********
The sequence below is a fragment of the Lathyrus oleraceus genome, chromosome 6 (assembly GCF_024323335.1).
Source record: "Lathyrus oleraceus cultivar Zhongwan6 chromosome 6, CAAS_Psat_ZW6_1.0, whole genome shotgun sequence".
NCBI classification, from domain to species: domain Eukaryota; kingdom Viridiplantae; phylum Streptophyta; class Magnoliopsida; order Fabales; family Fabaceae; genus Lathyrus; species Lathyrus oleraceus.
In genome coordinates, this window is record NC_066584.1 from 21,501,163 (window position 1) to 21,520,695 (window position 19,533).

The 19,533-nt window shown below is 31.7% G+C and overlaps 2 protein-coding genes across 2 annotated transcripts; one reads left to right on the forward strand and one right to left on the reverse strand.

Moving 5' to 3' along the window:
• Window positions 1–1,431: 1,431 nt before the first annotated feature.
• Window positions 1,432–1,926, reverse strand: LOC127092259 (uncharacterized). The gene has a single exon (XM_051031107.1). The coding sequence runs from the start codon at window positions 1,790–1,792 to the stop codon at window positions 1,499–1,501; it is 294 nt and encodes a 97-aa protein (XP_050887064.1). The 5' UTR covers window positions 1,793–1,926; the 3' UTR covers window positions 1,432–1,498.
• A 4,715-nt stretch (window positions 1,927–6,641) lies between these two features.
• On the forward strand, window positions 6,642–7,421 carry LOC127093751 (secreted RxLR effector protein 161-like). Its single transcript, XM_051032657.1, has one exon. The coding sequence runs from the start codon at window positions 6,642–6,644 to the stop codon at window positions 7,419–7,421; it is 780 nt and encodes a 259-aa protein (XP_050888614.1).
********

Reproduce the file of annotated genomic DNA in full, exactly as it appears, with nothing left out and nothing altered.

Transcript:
The sequence below is a fragment of the Lathyrus oleraceus genome, chromosome 6 (assembly GCF_024323335.1).
Source record: "Lathyrus oleraceus cultivar Zhongwan6 chromosome 6, CAAS_Psat_ZW6_1.0, whole genome shotgun sequence".
NCBI classification, from domain to species: domain Eukaryota; kingdom Viridiplantae; phylum Streptophyta; class Magnoliopsida; order Fabales; family Fabaceae; genus Lathyrus; species Lathyrus oleraceus.
In genome coordinates, this window is record NC_066584.1 from 21,501,163 (window position 1) to 21,520,695 (window position 19,533).

The 19,533-nt window shown below is 31.7% G+C and overlaps 2 protein-coding genes across 2 annotated transcripts; one reads left to right on the forward strand and one right to left on the reverse strand.

Moving 5' to 3' along the window:
• Window positions 1–1,431: 1,431 nt before the first annotated feature.
• Window positions 1,432–1,926, reverse strand: LOC127092259 (uncharacterized). The gene has a single exon (XM_051031107.1). The coding sequence runs from the start codon at window positions 1,790–1,792 to the stop codon at window positions 1,499–1,501; it is 294 nt and encodes a 97-aa protein (XP_050887064.1). The 5' UTR covers window positions 1,793–1,926; the 3' UTR covers window positions 1,432–1,498.
• A 4,715-nt stretch (window positions 1,927–6,641) lies between these two features.
• On the forward strand, window positions 6,642–7,421 carry LOC127093751 (secreted RxLR effector protein 161-like). Its single transcript, XM_051032657.1, has one exon. The coding sequence runs from the start codon at window positions 6,642–6,644 to the stop codon at window positions 7,419–7,421; it is 780 nt and encodes a 259-aa protein (XP_050888614.1).